The West Coast Trail IntroductionWhen shipping in and out of Juan de Fuca Strait rapidly increased in the mid 1800's and an alarming and costly number of ships were lost, the need for a inland trail was realized. It would take decades, and many more brutal and costly shipwrecks in the waters leading to Juan de Fuca Strait, to finally construct a life saving trail. The West Coast Trail has a wonderfully, horrifically, brutally, and certainly lengthy history.

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The West Coast TrailThe West Coast Trail is incredible. Everything about it is amazing. From the wildly, incomprehensibly enormous trees to endless jaw dropping views. And it's tough.  Very tough.  It is a trail that shouldn't exist. Hiking trails always form out of the easiest route worn down over the years to some worthwhile destination. The West Coast Trail evolved out of the need to get shipwreck survivors out of this this otherwise beautiful place.

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When to Hike & Fees for the West Coast TrailThe West Coast Trail hiking season is confined to just five months due to the dangerously stormy weather during the winter months. In the winter the days are short, tides are high and heavy rain and strong winds are frequent. Hiking the trail in the summer is tough enough without these added challenges. To keep the trail from becoming overcrowded, overnight hikers are limited to 75 per day.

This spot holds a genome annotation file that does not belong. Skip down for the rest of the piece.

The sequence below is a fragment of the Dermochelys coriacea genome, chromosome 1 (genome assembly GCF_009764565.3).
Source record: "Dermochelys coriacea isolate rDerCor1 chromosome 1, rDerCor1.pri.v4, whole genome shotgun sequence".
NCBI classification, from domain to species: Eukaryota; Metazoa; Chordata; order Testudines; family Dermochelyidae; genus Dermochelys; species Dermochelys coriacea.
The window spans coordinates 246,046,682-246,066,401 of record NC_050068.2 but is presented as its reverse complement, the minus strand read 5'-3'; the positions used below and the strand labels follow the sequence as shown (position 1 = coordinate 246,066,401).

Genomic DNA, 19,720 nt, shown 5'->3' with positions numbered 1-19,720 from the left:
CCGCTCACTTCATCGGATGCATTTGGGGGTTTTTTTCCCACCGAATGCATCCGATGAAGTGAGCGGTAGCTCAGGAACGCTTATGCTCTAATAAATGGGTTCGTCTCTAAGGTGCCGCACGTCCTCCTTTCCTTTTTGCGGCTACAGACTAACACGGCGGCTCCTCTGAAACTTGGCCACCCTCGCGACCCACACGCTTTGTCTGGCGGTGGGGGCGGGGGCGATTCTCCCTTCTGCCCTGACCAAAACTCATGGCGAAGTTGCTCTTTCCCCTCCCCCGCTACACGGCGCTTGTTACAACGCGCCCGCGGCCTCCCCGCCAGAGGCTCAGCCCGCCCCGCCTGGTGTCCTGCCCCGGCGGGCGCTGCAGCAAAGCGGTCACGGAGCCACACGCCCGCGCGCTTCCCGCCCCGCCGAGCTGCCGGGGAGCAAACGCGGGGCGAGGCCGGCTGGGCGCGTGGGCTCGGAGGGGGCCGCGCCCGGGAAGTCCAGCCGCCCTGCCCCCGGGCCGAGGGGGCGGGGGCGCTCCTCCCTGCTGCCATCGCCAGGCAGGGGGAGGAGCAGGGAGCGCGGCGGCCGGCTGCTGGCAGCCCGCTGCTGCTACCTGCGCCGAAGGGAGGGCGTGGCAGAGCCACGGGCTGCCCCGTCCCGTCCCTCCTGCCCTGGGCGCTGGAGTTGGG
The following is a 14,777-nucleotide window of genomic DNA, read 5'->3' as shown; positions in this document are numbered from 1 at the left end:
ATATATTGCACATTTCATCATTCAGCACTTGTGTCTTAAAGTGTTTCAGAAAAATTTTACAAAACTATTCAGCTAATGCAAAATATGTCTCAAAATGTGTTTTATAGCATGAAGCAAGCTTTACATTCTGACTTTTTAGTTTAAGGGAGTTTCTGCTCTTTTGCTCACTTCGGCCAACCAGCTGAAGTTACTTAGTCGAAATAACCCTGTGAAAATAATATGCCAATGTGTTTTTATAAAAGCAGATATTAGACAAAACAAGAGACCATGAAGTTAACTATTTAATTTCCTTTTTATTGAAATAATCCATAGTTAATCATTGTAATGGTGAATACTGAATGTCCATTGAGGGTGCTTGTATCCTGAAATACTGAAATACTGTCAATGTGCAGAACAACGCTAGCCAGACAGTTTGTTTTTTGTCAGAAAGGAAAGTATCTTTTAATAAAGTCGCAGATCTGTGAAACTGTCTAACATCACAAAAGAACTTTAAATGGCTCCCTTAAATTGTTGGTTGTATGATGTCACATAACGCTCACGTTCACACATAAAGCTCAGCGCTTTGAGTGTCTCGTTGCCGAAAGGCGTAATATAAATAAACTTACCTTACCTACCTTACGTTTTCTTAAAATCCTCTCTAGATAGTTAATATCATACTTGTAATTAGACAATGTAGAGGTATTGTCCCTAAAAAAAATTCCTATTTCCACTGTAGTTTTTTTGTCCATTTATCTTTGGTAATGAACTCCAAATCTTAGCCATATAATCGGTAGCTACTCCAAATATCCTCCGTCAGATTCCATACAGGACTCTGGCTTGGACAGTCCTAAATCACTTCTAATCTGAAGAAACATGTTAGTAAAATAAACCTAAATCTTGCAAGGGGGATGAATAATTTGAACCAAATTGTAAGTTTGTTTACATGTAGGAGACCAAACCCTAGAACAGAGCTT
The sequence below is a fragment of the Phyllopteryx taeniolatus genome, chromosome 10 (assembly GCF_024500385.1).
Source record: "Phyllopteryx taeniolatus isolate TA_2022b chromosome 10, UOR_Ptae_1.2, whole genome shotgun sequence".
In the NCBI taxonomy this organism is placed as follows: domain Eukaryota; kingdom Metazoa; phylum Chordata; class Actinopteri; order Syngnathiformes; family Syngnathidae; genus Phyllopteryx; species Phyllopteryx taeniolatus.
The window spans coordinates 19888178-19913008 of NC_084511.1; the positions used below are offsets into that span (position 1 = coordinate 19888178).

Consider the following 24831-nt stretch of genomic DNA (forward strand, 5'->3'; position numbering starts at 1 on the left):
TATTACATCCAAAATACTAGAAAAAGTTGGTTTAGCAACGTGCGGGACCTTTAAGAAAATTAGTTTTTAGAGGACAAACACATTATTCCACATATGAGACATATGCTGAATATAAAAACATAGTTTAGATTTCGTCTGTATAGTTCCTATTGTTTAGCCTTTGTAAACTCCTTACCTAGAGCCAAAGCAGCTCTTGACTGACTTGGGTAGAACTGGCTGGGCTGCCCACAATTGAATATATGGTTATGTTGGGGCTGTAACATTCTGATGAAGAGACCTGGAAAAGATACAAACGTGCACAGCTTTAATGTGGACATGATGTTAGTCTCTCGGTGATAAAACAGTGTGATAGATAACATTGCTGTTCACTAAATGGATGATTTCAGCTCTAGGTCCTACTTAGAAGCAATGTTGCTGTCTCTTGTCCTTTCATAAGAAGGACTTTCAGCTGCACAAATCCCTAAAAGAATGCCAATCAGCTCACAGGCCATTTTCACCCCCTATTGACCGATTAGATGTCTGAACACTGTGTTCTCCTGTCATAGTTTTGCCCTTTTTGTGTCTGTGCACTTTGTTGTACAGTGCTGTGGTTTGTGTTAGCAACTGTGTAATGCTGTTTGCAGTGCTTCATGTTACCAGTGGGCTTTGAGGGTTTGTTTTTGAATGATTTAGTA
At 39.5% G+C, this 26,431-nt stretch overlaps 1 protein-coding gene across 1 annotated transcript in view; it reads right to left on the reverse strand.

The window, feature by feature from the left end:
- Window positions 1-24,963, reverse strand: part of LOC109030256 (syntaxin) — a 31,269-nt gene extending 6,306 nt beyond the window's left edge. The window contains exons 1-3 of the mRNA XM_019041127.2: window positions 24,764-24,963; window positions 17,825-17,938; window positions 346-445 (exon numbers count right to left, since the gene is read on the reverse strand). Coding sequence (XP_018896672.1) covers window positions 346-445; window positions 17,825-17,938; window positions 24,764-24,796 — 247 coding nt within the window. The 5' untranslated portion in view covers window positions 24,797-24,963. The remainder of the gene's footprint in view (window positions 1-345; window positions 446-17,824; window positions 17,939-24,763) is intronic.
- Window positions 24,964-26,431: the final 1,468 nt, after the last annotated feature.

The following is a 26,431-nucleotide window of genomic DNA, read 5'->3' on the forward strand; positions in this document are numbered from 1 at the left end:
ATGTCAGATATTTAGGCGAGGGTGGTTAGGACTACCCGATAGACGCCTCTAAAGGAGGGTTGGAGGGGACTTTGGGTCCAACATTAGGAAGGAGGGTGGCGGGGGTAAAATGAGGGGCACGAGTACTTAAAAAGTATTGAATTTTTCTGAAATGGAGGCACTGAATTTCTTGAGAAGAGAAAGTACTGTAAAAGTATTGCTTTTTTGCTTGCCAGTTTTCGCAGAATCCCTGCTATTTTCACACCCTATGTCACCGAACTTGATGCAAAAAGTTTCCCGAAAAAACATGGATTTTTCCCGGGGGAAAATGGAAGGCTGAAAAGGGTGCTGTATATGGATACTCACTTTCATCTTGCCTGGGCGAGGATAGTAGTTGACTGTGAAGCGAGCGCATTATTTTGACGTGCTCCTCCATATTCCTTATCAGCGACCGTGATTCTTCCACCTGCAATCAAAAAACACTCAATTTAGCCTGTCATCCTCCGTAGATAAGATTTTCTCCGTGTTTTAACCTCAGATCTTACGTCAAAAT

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Trailheads for the West Coast TrailThere are three entry/exit points for the West Coast Trail, however the midway entry/exit point at Nitinaht Narrows is for hikers only hiking part of the trail. The two main entry points are at Pachena Bay in the north(Bamfield) and Gordon River in the south(Port Renfrew). Port Renfrew is located a 2 hours drive from Victoria and Bamfield is quite a bit further and more challenging to get to and find.

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Getting to the West Coast TrailThere are lots of options to getting to the West Coast Trail. The trail is linear so you have to arrange to get to the trailhead as well as from your exit trailhead. Most West Coast Trail hikers drive to one trailhead then bus to the other and hike back to their car. Others take the West Coast Express bus from Victoria to one of the trailheads and take the same bus back to Victoria.

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Considerations for the West Coast TrailThe West Coast Trail is a very tough hike. About one out of one hundred hikers don't make it, they need to be rescued. That's why there are so many fees. By the time you are done preparing and registering, you laugh at how hiking got so expensive. Isn't hiking usually free?  All the costs are for saving people that don't make it, and for all the trail construction. And there is a lot. A lot of both.